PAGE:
SANE. That’s not quite India’s approach to Test series, it represents the four countries below India in the ICC rankings (not in order, though, but it’s a useful acronym to remember ): South Africa, Australia, New Zealand, England. India remain on top without having won a single series in those countries since 2011. In the same period, South Africa, the second-placed team, have won series in Australia (twice), New Zealand (twice) and England.
So, while it is good to celebrate a tenth consecutive series win at home having beaten the Windies in two Tests over just six days, India must ask themselves a few uncomfortable questions. Is it enough to be tigers at home while continuing as lambs abroad - the traditional description of Indian teams since Independence - or should there be a greater push to better the away record?
I am not sure when the philosophy was first articulated. But for a while now, it has seemed that Indian teams are not so fussed about losing abroad so long as they keep winning at home. Four years ago, after a wipe-out in England (1-4), India took on the Windies at home for an easy series that was cut short when the visitors returned home amidst a battle with their own cricket board. Sri Lanka were then invited for a one-day series.
Following the earlier tour of England (India lost 0-4), it was the Windies who provided succour at home, rolling over and dying on schedule. The fans were happy, the cricket board was happy. Then India went to Australia and returned with a 0-4 thrashing. There was talk of skipper Mahendra Singh Dhoni losing his job. There was much hand-wringing and might-have-beens. But in the end, home was where the heart - and success - was.
The figures are telling. While at home, India have won 28 of 38 Tests against SANE, losing just three since 2011, and claimed six series out of seven (the defeat came in the Alastair Cook-led England of 2012-13), abroad the record in 30 Tests is just three won and 21 lost. The series record is 0-8.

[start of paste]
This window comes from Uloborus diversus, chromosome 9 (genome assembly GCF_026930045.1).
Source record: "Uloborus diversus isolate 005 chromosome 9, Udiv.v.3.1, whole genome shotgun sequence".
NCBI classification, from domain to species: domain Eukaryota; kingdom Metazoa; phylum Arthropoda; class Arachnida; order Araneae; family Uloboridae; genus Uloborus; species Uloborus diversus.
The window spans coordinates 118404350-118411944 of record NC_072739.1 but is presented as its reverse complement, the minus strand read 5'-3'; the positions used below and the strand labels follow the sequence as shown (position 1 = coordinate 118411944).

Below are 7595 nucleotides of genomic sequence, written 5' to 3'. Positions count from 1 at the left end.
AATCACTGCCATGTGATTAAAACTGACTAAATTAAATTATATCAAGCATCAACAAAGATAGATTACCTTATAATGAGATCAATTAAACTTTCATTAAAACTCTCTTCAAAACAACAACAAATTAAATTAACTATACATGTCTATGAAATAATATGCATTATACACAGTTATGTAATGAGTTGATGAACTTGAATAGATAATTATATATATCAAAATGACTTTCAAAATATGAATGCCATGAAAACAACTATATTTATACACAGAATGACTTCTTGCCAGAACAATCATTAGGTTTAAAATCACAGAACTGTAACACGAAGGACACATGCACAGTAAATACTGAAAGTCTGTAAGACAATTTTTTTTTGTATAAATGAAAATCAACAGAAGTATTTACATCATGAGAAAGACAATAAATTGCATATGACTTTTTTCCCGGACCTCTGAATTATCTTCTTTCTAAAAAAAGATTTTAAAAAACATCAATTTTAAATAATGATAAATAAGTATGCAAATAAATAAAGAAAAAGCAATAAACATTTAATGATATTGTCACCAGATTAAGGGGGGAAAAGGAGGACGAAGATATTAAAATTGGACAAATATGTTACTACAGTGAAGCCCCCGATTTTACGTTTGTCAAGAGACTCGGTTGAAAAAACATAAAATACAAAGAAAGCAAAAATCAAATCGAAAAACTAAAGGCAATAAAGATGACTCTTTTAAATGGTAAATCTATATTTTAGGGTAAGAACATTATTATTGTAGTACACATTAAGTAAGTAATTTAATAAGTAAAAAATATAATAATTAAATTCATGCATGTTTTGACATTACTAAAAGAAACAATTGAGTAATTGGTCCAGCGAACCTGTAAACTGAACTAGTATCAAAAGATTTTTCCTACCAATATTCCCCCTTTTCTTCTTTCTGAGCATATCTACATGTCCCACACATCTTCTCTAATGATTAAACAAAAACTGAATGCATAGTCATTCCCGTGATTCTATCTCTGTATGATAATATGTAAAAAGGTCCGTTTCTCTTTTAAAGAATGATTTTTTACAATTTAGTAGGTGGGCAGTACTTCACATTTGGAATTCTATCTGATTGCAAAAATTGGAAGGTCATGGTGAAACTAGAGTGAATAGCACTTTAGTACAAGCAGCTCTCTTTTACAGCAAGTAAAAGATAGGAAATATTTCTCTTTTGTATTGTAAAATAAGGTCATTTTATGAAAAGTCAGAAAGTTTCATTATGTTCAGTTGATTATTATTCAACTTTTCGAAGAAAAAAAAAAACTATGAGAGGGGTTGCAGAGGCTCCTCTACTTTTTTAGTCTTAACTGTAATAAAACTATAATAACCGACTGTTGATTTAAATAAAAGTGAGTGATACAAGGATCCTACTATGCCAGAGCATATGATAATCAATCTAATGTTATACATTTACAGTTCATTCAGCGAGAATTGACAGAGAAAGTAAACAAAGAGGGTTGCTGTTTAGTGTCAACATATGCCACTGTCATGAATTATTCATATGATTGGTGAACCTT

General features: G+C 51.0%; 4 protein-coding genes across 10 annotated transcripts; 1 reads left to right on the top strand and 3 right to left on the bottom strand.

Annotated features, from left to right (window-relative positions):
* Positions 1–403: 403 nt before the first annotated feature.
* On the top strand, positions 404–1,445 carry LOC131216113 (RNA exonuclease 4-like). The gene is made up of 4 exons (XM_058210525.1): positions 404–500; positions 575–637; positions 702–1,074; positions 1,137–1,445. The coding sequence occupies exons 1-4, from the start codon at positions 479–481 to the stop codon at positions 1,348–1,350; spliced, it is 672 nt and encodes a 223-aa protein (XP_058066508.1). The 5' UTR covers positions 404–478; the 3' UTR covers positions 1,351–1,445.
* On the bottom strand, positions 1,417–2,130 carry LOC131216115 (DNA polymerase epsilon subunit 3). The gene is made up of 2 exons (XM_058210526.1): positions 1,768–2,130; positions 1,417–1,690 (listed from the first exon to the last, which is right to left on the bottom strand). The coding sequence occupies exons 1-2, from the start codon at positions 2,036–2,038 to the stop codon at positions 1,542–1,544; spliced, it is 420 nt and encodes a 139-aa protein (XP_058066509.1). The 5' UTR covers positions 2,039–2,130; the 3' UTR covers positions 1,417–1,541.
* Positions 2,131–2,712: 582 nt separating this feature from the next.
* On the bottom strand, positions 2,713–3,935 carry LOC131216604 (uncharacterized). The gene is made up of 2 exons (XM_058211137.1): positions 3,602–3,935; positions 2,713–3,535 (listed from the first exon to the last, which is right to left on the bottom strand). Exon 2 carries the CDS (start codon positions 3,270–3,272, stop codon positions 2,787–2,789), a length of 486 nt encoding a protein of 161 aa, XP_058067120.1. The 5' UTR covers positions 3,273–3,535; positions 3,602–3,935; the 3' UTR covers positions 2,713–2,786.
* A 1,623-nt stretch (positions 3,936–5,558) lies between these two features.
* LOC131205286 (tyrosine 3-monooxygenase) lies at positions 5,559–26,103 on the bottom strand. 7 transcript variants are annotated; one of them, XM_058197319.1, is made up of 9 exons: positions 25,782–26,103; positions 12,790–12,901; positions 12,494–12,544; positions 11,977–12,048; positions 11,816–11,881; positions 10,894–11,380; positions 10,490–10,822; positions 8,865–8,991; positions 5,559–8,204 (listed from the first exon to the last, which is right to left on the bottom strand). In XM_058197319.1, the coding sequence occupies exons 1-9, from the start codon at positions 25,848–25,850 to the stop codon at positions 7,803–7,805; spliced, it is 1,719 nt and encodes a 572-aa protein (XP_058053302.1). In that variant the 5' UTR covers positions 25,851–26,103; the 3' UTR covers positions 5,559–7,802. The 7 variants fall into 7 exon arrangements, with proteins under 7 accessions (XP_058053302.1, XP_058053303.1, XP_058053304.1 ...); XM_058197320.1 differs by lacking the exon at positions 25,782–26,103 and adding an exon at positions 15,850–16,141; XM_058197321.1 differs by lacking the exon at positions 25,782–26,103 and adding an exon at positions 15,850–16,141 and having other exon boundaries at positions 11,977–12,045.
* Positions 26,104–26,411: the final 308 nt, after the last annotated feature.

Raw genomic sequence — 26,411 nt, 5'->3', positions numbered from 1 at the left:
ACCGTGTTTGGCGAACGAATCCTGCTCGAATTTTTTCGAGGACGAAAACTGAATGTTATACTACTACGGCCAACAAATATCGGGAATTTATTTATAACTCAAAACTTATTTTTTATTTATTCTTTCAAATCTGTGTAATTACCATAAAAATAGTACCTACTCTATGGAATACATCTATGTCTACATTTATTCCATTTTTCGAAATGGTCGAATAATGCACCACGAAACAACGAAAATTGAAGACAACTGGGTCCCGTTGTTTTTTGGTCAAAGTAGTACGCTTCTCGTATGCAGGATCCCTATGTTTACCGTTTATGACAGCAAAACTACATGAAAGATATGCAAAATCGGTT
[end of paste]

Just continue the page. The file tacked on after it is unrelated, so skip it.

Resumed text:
It is true that most teams these days win more at home than away, and all the SANE countries have struggled in India. But there is greater balance in South Africa’s record. They have played the same number of Tests, 23, both at home and away, winning 12 at home and eight away. They have lost the same number of Tests, home and away, seven.
It is against this background that India’s tour of Australia commencing next month should be viewed. Skipper Virat Kohli had said during one of the home wins recently that he didn’t distinguish between home and away, and went into a game looking for a win. It is a commendable attitude.
When he took over the reins on the last tour following Dhoni’s retirement, he immediately displayed a positive attitude that nearly won the opening Test in Adelaide. He himself made a century in each innings, and India fell short by just 48 runs chasing 364.
Yet it took the most recent disaster in England for the coach to suggest that perhaps India might need proper matches for acclimatisation. Australia will be without Steve Smith and Dave Warner, two batsmen who have troubled India (and not just India) in recent years.
But if their performances in the UAE against Pakistan are any indication, the green baggy caps continue to inspire their players to perform above themselves. It is a mistake to underestimate an Australian side - India have never won a series there, not even in 1977-78 when the team was decimated by the Packer defections.
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